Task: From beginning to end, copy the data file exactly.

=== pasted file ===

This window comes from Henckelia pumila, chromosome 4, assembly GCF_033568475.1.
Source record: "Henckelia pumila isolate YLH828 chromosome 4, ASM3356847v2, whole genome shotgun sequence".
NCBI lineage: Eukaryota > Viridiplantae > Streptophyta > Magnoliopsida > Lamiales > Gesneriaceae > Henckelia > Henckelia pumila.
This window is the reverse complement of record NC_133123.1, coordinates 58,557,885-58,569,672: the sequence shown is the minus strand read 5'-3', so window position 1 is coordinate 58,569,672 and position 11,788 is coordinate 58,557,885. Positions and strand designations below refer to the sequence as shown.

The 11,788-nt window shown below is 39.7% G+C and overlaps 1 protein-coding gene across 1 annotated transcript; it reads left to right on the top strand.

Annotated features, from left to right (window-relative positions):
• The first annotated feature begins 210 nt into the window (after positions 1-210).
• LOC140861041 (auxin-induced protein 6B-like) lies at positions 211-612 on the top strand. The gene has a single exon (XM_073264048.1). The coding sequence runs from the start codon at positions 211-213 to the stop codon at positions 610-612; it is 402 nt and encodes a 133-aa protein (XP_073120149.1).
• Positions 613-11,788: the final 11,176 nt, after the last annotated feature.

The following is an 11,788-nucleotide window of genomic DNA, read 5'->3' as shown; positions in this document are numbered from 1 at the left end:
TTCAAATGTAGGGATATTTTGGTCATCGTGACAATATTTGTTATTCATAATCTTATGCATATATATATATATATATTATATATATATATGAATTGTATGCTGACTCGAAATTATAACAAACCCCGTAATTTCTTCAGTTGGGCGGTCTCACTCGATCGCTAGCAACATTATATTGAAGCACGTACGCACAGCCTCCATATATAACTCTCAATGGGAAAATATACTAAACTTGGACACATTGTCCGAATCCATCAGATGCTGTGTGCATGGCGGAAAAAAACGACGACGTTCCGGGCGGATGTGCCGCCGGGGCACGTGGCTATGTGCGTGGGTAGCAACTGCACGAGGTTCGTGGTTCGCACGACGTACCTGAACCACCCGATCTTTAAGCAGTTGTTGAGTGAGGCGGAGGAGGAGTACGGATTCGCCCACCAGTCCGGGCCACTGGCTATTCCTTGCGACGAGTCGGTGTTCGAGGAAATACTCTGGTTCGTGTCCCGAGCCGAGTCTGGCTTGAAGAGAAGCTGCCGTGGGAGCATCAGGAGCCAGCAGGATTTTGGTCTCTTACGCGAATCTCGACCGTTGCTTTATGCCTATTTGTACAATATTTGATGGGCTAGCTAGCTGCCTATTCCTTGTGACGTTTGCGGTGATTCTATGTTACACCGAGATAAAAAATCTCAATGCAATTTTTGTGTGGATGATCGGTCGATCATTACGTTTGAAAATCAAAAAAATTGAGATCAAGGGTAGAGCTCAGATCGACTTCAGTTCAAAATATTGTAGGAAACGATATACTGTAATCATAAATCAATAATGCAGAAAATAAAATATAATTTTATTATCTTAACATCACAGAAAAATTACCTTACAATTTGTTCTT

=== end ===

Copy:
This window comes from Henckelia pumila, chromosome 4, assembly GCF_033568475.1.
Source record: "Henckelia pumila isolate YLH828 chromosome 4, ASM3356847v2, whole genome shotgun sequence".
NCBI lineage: Eukaryota > Viridiplantae > Streptophyta > Magnoliopsida > Lamiales > Gesneriaceae > Henckelia > Henckelia pumila.
This window is the reverse complement of record NC_133123.1, coordinates 58,557,885-58,569,672: the sequence shown is the minus strand read 5'-3', so window position 1 is coordinate 58,569,672 and position 11,788 is coordinate 58,557,885. Positions and strand designations below refer to the sequence as shown.

The 11,788-nt window shown below is 39.7% G+C and overlaps 1 protein-coding gene across 1 annotated transcript; it reads left to right on the top strand.

Annotated features, from left to right (window-relative positions):
• The first annotated feature begins 210 nt into the window (after positions 1-210).
• LOC140861041 (auxin-induced protein 6B-like) lies at positions 211-612 on the top strand. The gene has a single exon (XM_073264048.1). The coding sequence runs from the start codon at positions 211-213 to the stop codon at positions 610-612; it is 402 nt and encodes a 133-aa protein (XP_073120149.1).
• Positions 613-11,788: the final 11,176 nt, after the last annotated feature.

The following is an 11,788-nucleotide window of genomic DNA, read 5'->3' as shown; positions in this document are numbered from 1 at the left end:
TTCAAATGTAGGGATATTTTGGTCATCGTGACAATATTTGTTATTCATAATCTTATGCATATATATATATATATATTATATATATATATGAATTGTATGCTGACTCGAAATTATAACAAACCCCGTAATTTCTTCAGTTGGGCGGTCTCACTCGATCGCTAGCAACATTATATTGAAGCACGTACGCACAGCCTCCATATATAACTCTCAATGGGAAAATATACTAAACTTGGACACATTGTCCGAATCCATCAGATGCTGTGTGCATGGCGGAAAAAAACGACGACGTTCCGGGCGGATGTGCCGCCGGGGCACGTGGCTATGTGCGTGGGTAGCAACTGCACGAGGTTCGTGGTTCGCACGACGTACCTGAACCACCCGATCTTTAAGCAGTTGTTGAGTGAGGCGGAGGAGGAGTACGGATTCGCCCACCAGTCCGGGCCACTGGCTATTCCTTGCGACGAGTCGGTGTTCGAGGAAATACTCTGGTTCGTGTCCCGAGCCGAGTCTGGCTTGAAGAGAAGCTGCCGTGGGAGCATCAGGAGCCAGCAGGATTTTGGTCTCTTACGCGAATCTCGACCGTTGCTTTATGCCTATTTGTACAATATTTGATGGGCTAGCTAGCTGCCTATTCCTTGTGACGTTTGCGGTGATTCTATGTTACACCGAGATAAAAAATCTCAATGCAATTTTTGTGTGGATGATCGGTCGATCATTACGTTTGAAAATCAAAAAAATTGAGATCAAGGGTAGAGCTCAGATCGACTTCAGTTCAAAATATTGTAGGAAACGATATACTGTAATCATAAATCAATAATGCAGAAAATAAAATATAATTTTATTATCTTAACATCACAGAAAAATTACCTTACAATTTGTTCTT